For families who are caring for a loved one with dementia such as Alzheimer’s, alcohol use becomes extremely challenging. The person is already impaired cognitively (in thinking, memory and processing information) and adding alcohol to the situation makes it much worse. A person with memory impairment may not appreciate how much s/he is drinking and will often neglect nourishment and basic hydration. It is even harder for family members to keep on top of things when the loved one lives independently. I have seen this problem in many settings such as when the person lives alone, or with family members, or in long-term care.

Family members ask what can be done. There are a few things that can be tried; however, there is not a clear-cut answer. I would like to share with you some of the common problems and solutions related to drinking and dementia.

Problems:

• A person who consumes a lot of alcohol on a regular basis may start to neglect his or her own hygiene and health care. Self-neglect is often the first sign that alerts family members that something is not right.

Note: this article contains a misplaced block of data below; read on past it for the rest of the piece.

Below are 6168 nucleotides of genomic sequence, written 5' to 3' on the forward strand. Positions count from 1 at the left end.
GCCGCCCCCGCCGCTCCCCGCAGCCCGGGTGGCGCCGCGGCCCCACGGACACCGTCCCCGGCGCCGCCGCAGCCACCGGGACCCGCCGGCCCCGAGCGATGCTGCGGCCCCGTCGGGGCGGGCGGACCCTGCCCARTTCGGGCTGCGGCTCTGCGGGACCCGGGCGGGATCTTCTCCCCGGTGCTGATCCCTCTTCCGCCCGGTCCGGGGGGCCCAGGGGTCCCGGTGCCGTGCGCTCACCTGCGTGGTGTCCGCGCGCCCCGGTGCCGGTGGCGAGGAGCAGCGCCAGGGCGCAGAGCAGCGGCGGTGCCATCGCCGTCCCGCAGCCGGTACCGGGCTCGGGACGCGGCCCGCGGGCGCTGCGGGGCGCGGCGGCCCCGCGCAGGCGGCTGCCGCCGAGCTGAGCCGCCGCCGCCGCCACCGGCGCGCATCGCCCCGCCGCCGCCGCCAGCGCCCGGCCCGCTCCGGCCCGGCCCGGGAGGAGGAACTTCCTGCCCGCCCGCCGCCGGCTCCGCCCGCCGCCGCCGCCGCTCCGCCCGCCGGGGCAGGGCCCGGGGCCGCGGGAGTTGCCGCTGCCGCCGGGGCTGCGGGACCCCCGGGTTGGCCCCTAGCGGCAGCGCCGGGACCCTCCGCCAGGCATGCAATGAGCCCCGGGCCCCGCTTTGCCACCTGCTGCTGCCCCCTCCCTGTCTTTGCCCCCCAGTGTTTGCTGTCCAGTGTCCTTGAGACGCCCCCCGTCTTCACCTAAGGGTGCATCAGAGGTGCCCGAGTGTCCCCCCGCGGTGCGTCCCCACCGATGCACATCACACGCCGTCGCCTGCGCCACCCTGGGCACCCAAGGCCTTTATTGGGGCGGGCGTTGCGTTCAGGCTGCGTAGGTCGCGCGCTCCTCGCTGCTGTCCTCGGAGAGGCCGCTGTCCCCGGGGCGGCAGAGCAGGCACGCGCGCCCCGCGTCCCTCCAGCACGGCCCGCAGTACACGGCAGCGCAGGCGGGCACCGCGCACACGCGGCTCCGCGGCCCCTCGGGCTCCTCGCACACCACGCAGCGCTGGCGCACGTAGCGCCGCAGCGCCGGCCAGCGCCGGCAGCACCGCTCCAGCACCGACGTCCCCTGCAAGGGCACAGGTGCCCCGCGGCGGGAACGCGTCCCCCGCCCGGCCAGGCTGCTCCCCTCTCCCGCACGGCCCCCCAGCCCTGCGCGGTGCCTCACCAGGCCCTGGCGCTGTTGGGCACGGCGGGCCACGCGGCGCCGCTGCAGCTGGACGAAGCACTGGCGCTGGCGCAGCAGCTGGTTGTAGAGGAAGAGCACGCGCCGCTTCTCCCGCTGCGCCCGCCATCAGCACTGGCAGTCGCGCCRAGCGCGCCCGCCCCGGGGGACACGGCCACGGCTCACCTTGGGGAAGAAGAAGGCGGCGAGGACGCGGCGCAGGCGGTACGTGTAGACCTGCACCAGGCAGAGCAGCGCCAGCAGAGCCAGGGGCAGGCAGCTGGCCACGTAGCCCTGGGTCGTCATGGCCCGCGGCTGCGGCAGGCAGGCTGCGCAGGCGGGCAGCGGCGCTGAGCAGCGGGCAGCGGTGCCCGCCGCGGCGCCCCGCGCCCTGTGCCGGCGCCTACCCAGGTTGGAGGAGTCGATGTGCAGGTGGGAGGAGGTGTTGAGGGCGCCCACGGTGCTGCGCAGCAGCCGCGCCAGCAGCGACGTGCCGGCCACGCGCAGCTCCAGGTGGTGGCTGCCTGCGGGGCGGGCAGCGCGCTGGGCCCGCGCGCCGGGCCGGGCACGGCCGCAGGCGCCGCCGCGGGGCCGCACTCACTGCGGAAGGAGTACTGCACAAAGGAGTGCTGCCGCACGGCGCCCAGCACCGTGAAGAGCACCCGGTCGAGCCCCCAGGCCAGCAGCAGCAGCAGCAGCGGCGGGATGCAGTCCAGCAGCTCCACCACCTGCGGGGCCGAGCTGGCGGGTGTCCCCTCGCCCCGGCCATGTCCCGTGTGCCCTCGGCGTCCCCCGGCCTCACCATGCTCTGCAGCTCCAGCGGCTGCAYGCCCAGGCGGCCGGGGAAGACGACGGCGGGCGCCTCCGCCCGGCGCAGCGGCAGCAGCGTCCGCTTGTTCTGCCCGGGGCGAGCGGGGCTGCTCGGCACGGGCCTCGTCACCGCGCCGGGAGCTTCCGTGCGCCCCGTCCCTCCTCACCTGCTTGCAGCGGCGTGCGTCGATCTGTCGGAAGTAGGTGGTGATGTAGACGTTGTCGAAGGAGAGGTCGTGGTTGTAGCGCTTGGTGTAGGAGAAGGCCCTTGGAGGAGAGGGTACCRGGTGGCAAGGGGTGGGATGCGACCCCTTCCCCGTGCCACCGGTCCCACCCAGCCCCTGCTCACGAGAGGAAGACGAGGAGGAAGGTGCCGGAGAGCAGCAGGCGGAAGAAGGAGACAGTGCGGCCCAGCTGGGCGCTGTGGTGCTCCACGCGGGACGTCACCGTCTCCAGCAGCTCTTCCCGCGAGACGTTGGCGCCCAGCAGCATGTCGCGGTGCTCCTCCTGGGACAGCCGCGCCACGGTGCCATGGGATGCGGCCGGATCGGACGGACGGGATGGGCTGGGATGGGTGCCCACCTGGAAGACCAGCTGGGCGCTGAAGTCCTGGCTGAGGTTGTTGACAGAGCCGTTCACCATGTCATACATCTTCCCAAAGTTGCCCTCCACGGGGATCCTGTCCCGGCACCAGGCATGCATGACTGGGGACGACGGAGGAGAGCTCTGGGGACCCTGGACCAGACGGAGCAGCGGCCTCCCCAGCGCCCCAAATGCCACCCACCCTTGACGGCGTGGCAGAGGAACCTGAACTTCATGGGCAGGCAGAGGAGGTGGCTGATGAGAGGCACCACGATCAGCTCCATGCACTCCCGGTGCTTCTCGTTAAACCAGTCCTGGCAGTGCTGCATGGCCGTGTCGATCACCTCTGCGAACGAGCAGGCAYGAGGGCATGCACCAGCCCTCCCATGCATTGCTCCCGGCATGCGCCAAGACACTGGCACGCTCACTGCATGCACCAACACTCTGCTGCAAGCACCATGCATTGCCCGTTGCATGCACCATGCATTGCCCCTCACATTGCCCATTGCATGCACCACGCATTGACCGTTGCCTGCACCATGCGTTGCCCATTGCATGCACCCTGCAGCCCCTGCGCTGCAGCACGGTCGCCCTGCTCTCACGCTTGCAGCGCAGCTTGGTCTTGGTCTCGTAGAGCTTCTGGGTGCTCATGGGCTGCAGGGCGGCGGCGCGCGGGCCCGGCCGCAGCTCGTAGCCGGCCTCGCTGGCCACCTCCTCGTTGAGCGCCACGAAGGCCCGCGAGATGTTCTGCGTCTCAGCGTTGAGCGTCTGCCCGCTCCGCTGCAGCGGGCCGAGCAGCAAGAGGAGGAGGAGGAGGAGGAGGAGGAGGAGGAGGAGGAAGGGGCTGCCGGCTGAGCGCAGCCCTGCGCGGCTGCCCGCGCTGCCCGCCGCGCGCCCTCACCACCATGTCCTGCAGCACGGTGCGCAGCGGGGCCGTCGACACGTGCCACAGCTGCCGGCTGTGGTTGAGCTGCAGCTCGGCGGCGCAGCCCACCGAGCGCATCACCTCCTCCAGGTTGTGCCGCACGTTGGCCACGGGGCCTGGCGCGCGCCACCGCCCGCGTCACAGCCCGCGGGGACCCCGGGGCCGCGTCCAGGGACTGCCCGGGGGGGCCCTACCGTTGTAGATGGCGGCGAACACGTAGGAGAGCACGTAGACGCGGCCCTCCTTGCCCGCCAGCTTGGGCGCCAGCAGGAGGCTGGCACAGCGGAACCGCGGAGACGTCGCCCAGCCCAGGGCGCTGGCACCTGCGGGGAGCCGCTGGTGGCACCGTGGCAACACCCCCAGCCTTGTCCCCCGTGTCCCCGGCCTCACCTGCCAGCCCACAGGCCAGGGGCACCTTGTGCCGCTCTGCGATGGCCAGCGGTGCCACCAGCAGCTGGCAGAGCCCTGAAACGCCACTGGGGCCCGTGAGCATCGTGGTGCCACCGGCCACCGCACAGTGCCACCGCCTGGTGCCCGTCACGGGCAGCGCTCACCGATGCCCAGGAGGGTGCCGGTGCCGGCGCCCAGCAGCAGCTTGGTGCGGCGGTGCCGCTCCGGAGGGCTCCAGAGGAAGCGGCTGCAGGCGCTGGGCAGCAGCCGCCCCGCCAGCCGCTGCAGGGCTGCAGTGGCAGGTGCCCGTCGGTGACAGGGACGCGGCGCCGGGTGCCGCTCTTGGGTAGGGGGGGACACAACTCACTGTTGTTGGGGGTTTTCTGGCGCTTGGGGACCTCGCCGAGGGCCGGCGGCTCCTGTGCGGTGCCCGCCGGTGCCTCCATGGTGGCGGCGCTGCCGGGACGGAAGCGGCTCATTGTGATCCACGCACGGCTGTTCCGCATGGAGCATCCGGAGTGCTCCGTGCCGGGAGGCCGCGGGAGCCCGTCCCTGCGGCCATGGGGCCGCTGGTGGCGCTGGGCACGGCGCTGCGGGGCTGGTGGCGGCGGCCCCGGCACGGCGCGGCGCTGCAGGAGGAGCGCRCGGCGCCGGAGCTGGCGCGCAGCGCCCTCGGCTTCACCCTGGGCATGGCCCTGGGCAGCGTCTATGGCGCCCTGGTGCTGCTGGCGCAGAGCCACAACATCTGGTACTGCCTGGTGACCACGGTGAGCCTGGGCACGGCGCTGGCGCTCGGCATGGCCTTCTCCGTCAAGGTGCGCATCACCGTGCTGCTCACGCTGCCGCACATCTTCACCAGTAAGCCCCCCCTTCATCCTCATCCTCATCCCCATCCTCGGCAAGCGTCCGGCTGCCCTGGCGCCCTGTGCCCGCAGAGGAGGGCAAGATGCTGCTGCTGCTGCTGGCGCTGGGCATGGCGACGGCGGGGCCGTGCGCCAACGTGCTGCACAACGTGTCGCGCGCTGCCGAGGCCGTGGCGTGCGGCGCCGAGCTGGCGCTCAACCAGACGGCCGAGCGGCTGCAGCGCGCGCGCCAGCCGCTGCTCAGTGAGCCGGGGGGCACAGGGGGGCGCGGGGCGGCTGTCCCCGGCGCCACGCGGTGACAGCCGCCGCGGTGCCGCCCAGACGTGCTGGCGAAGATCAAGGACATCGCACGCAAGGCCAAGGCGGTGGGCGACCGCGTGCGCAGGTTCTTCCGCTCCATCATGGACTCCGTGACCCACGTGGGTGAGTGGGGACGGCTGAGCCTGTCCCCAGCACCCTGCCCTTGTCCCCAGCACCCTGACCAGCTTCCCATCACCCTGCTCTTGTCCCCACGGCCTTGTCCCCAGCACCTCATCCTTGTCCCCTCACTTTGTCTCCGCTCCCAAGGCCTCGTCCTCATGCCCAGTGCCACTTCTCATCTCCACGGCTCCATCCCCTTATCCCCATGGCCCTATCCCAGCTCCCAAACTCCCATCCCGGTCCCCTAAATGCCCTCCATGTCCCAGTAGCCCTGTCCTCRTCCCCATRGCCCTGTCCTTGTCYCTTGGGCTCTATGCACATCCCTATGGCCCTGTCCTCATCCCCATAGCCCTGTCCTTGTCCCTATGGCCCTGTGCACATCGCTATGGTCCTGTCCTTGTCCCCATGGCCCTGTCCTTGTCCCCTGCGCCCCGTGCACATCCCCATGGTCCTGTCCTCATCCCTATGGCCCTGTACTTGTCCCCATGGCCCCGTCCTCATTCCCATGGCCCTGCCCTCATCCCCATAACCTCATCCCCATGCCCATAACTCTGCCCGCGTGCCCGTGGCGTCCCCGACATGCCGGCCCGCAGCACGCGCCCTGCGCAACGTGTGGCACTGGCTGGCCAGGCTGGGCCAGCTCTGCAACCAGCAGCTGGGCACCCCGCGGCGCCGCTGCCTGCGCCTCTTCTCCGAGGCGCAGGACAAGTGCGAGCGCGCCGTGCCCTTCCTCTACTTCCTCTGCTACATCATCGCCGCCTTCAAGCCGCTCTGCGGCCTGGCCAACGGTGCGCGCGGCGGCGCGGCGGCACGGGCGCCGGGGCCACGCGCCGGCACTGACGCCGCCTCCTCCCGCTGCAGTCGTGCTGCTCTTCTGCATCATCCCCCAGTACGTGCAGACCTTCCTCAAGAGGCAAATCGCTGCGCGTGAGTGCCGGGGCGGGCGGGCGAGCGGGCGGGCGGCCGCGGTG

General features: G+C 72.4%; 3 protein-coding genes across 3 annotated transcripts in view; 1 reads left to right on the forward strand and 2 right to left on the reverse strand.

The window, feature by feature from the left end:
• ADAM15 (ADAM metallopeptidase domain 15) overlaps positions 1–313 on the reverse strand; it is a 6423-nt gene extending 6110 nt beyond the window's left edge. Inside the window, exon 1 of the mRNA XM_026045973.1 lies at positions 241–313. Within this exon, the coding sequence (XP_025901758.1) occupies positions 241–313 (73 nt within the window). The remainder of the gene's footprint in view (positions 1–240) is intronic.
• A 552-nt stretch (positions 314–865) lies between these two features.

• Certain medications and alcohol do not mix. For example, a sleeping pill taken with alcohol can cause increased confusion. Be aware of over-the-counter sleep aides that often contain diphenhydramine (e.g., Benadryl).

• The person with dementia is already impaired — becoming intoxicated makes matters worse. Increased confusion, risky behaviour and falls can cause complications. Falling can cause bruises, cuts, sprains and fractures and can lead to hospitalization.

• Against his or her better judgement, an intoxicated person may decide to go for a drive. Remove the keys or disable the car if this poses a potential risk.

• If the person lives in a rental suite, s/he may face risk of eviction. If the person neglects to care for the home environment and/or him or herself, co-tenants may complain of fruit flies, rodents or odours (like urine due to mismanaged incontinence). Other tenants may not like the fact there are risks associated with the person smoking (fire hazard). The person with alcohol dependence may not pay the utility bills, or fail to pay rent. These are all grounds for eviction if the situation is not rectified.